LAKE BUENA VISTA, Fla. - The Phillies don't have a proven lefthander in the bullpen. This is a hole the size of a pitcher's mound in their blueprint for returning to the World Series next season. Unless it's a matter of less concern than how high the players wear their uniform socks.

The Phillies have consistently been on both sides of the issue as baseball's winter meetings passed the midpoint yesterday. General manager Ruben Amaro Jr. and manager Charlie Manuel both talked about how improving the bullpen, especially from the left side, is a priority . . . and then added that going without a lefty would hardly be a fatal flaw.

The issue could become moot before long. Representatives for 33-year-old lefthander Dennys Reyes were scheduled to meet with the Phils last night or this morning.

Multiple sources said that Reyes has identified the Phillies as his top choice and that the team, in turn, has been aggressively gathering background information about him.

His best season was 2008, when he appeared in 75 games and posted a 2.33 earned run average for the Twins. With the Cardinals last season, he had a 3.55 ERA in 59 games. For his career, he has held lefthanded hitters to a .238 average, although, oddly, lefties batted .307 against him last season.

Amaro yesterday downplayed the idea that he'll make any moves before flying home tomorrow, but said he "wouldn't hesitate" to move if he was "comfortable" with the opportunity before him. It might be significant that the team released pitchers Jesus Sanchez and Yohan Flande yesterday, clearing space on the 40-man roster.

A source said that the Phillies had an offer of 2 years for $6 million on the table to lefty reliever Hisanori Takahashi before he signed with the Angels. There were strong indications that Reyes, who made $2 million for St. Louis last season, would be willing to take less than that to come to Citizens Bank Park. So there are a lot of reasons to believe this could happen.

Even if an agreement with Reyes can't be reached, a number of free-agent lefthanders are still available. Scott Downs is probably too pricey, but other possibilities would have to include Brian Fuentes, Randy Choate, Pedro Feliciano, Hideki Okajima, Arthur Rhodes, maybe George Sherrill.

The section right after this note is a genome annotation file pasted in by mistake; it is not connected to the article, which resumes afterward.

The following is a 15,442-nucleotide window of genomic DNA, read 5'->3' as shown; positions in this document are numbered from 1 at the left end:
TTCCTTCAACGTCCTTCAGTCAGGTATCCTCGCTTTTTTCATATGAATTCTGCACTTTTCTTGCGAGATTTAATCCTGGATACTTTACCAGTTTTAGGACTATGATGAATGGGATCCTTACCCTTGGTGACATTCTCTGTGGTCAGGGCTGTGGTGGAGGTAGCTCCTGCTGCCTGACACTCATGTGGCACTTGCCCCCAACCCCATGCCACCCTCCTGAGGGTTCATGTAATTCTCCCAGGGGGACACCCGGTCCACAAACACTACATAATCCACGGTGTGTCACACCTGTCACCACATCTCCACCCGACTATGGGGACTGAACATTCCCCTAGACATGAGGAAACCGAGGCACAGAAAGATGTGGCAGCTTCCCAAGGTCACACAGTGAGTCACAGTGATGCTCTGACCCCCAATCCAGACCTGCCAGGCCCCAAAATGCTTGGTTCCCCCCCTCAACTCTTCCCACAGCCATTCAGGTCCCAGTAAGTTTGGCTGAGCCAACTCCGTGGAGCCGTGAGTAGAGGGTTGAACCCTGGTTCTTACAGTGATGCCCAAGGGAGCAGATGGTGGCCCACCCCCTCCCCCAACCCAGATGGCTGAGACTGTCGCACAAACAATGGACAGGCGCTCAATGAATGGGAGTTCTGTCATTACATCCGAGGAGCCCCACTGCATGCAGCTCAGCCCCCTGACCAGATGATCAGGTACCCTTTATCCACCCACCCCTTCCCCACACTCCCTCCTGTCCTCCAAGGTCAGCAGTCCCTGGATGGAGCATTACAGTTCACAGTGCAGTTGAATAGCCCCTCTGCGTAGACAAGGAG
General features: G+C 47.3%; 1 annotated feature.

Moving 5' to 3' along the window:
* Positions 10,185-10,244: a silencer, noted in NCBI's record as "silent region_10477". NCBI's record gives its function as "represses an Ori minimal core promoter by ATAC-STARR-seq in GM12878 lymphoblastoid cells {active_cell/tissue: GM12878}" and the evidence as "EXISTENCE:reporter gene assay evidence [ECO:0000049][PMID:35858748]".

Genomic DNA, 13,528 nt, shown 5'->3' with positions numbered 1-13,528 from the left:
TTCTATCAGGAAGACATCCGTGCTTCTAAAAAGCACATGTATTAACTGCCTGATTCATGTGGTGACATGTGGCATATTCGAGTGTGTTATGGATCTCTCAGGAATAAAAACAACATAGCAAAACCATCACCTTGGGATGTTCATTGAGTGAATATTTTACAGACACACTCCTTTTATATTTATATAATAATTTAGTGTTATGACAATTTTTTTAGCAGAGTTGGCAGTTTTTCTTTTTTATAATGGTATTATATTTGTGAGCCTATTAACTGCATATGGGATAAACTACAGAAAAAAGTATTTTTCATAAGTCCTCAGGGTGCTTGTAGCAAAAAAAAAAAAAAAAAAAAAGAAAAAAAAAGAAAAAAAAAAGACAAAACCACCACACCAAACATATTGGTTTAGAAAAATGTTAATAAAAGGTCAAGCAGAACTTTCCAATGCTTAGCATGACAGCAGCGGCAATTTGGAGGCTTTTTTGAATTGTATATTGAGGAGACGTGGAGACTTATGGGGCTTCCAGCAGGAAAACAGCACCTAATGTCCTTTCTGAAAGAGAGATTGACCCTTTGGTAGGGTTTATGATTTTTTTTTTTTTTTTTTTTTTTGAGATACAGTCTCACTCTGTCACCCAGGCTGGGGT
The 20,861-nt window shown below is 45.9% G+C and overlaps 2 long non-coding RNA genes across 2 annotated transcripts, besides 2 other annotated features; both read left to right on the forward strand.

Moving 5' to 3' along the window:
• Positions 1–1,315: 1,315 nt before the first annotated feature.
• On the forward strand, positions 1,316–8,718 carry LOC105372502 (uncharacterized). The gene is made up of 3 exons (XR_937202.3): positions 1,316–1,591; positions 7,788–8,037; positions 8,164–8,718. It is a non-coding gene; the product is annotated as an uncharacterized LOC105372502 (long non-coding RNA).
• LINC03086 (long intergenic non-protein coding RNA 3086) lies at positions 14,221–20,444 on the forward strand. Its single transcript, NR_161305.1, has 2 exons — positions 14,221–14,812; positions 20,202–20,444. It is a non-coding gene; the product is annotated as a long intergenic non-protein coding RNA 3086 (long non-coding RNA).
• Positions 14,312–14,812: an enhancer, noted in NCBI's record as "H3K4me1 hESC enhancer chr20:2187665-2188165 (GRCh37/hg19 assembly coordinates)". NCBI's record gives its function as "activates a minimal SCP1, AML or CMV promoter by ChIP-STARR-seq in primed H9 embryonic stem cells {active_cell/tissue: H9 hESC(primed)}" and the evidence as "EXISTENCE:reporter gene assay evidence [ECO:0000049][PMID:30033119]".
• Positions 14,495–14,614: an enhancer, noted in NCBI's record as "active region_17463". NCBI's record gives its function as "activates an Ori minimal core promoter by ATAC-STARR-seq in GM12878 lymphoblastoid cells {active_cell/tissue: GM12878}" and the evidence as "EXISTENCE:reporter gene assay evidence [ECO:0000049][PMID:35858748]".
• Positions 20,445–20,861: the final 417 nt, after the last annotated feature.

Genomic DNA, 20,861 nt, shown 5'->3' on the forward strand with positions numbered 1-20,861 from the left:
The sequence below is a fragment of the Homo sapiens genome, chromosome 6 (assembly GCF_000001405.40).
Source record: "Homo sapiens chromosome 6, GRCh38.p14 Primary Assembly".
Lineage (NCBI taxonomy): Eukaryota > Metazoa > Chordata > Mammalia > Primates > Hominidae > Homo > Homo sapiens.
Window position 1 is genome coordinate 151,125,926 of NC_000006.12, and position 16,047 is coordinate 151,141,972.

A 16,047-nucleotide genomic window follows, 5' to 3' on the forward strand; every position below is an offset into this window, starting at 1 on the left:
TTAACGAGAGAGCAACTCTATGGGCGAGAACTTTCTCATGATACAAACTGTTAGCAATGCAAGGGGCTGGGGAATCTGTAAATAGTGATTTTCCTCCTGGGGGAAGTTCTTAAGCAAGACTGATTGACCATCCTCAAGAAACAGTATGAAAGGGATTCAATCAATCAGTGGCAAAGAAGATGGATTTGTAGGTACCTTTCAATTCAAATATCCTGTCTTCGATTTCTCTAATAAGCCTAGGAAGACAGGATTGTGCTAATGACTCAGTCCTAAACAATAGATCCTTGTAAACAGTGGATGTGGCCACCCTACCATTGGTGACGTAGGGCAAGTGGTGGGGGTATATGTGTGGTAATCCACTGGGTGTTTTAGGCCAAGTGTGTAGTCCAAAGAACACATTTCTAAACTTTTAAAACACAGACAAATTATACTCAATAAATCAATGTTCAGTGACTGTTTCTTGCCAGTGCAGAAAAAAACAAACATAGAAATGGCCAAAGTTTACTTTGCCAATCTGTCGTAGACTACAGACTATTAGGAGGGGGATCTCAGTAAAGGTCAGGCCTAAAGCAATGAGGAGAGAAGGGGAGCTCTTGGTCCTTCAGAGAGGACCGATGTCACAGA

If none of them ends up being a fit, the Phillies could give untested youngsters such as Antonio Bastardo, Sergio Escalona or Mike Zagurski chances to show what they can do.

And if that doesn't pan out, well, it might not be the baseball equivalent of a plague of locusts after all.

Former big-league manager Jack McKeon, now a senior adviser for the Marlins, won a world championship in 2003.

"We basically won without one," he recalled with a shrug yesterday. "You could say we had two guys in the bullpen that were lefthanded. But you couldn't use them. We won with [Chad] Fox, [Braden] Looper and [Ugueth] Urbina as our relievers the whole month of September and into the World Series.

"My first year managing in Kansas City, we didn't have a lefthander on the staff, in the bullpen. We had one in the starting rotation, but that was all."

Phillies fans who saw how devastating Giants lefty specialist Javier Lopez was against Chase Utley and Ryan Howard in the National League Championship Series might find it hard to believe, but McKeon firmly believes such a weapon is a luxury.

"I think sometimes it's overrated. It's nice to have," he said. "But you have to look at it and say, 'Hey, can I afford to carry a lefthander just for one hitter?' [Late Oakland A's owner] Charlie Finley always used to say to me, 'If you're a good lefthander, you can get righthanded hitters out. And if you're a good righthander, you can get lefthanded hitters out.' And, believe me, he was right.

"The thing is, you've got to have guys who can do the job. Not just to have a lefthander. And that's what people do, they just get a lefthander. And pretty soon they have to release him because he can't do the job."

Red Sox manager Terry Francona, who has a pair of world championships on his resumé, agrees. "We've had this question back and forth," he said. "I'd rather have a righty that can get a guy out than a lefty that you don't want to bring in. Sometimes having that lefty, just so you can have a lefty, gets you in trouble."

In a perfect world, every team would love to have left-right balance in the bullpen. Sure, Manuel would prefer to have a lefthanded weapon available if Cincinnati's Joey Votto or Colorado's Carlos Gonzalez is stepping to the plate in the eighth inning.

Instead, he might just have to rely on Ryan Madson having the ability to get the guy out.

Besides, in just the last week two of the more dangerous lefthanded hitters in the National League - Adam Dunn, of the Nationals, and Adrian Gonzalez, of the Padres - have gone to American League teams. It's still early in the offseason and things could change. But at the moment, with Dunn now playing for the White Sox and Gonzalez for the Red Sox, the need for that situational lefty seems just a little less urgent.

It would be for the best if the Phillies can enlist Reyes, or somebody like him. But if they don't, they'll still show up, play the games and see what happens. *

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